Then again, some listening rooms demand EQ tweaks because of known room acoustic problems that affect all speakers placed in a preferred floor or stand location. If that's the case, it's helpful to let readers know that particular detail about your listening room because it rarely applies to all rooms and all listening environments.

    Still other audiophiles have hearing sensitivity issues that are present no matter what speaker is being used. Those individuals have a standard EQ curve that they apply to varying degrees no matter what speaker is being used. The point is to compensate for lack of sensitivity in their hearing to certain frequencies or frequncy ranges.

    Neither you nor the OP mentioned any of the foregoing conditions, although the OP did mention that he hadn't given himself a chance to get used to the speakers as-is - to give his sense of hearing the time needed to adjust to the new speakers in his listening room. If an audiophile doesn't give himself the chance to get used to a new pair of speakers, then he's just forcing conformity and preconceived notions on himself about how any given new pair of speakers should sound. Applying tweaks before doing so most often means he's never going to get the best out of the speakers. They'll sound right to him, but not their best.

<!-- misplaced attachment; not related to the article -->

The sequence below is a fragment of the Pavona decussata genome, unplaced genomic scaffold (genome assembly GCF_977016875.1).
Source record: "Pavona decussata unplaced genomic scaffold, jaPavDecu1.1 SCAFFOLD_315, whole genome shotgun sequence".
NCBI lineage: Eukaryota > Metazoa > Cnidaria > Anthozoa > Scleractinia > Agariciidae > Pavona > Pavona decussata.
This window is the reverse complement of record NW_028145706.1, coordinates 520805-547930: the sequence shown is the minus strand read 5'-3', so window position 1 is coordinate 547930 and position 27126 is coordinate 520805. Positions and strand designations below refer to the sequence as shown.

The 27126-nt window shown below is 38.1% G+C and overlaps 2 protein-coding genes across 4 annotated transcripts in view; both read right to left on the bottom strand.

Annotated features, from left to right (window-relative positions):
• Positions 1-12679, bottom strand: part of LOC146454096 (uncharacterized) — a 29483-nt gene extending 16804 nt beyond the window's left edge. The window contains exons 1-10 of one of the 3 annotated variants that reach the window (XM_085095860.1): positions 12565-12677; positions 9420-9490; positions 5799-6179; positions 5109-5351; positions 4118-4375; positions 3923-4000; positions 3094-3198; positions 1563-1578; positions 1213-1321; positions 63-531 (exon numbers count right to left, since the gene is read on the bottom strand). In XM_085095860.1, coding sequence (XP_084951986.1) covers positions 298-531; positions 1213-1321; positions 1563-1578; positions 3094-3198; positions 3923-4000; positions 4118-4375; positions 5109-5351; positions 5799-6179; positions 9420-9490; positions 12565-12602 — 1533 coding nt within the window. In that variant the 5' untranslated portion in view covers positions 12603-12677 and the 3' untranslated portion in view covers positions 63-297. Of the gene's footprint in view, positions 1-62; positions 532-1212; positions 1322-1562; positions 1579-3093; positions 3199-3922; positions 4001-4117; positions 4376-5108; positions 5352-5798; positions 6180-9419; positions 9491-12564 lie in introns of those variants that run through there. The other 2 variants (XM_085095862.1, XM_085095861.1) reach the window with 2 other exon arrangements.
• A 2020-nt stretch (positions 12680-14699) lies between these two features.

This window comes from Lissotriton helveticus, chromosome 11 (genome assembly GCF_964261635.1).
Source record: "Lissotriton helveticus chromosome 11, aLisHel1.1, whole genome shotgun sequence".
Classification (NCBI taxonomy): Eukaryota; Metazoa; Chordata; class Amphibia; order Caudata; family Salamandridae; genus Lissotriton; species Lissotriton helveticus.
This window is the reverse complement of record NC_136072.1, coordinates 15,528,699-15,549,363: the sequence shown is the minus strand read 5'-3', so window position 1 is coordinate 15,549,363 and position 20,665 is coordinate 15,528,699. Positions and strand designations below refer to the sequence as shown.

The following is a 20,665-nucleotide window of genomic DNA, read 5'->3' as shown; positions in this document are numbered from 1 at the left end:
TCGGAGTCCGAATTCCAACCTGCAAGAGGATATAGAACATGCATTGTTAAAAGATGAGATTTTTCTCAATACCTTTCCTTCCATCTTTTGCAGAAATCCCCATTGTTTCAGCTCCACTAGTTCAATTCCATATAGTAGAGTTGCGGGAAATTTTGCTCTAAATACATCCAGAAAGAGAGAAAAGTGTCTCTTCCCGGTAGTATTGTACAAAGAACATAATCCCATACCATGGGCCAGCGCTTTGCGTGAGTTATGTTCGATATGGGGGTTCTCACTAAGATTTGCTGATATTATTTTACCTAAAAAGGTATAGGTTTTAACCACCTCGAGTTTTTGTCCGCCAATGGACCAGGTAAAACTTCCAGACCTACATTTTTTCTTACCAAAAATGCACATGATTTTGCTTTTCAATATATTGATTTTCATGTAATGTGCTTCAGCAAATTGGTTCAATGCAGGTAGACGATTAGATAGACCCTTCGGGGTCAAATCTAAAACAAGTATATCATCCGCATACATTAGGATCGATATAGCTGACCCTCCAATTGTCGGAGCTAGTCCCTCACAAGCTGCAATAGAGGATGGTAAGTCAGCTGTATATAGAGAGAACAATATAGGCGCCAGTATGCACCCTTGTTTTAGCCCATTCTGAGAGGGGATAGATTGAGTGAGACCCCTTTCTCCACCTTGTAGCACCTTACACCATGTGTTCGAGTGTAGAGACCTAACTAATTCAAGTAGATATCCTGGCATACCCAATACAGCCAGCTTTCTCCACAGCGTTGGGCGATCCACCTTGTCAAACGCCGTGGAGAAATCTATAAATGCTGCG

Rarely, especially when the audiophile knows his listening room and its acoustics really well because he's tested the room and optimized it as much as possible, a standard EQ tweak is always at least a slight improvement no matter what speakers are set up. But I think that situation is quite unusual.
    chodad likes this.
  19. broshfab4

    broshfab4 Forum Resident

    Long Island, NY
    If you need to use tone controls, then it's the room that the problem, so just fix the actual problem instead of covering it up.
  20. Kal Rubinson

    Kal Rubinson Forum Resident

    Certainly. It would be irresponsible to presume that every reader would agree with me about EQ. I have been quite explicit about this.

    I think most think it unusual but I think it is more common than not.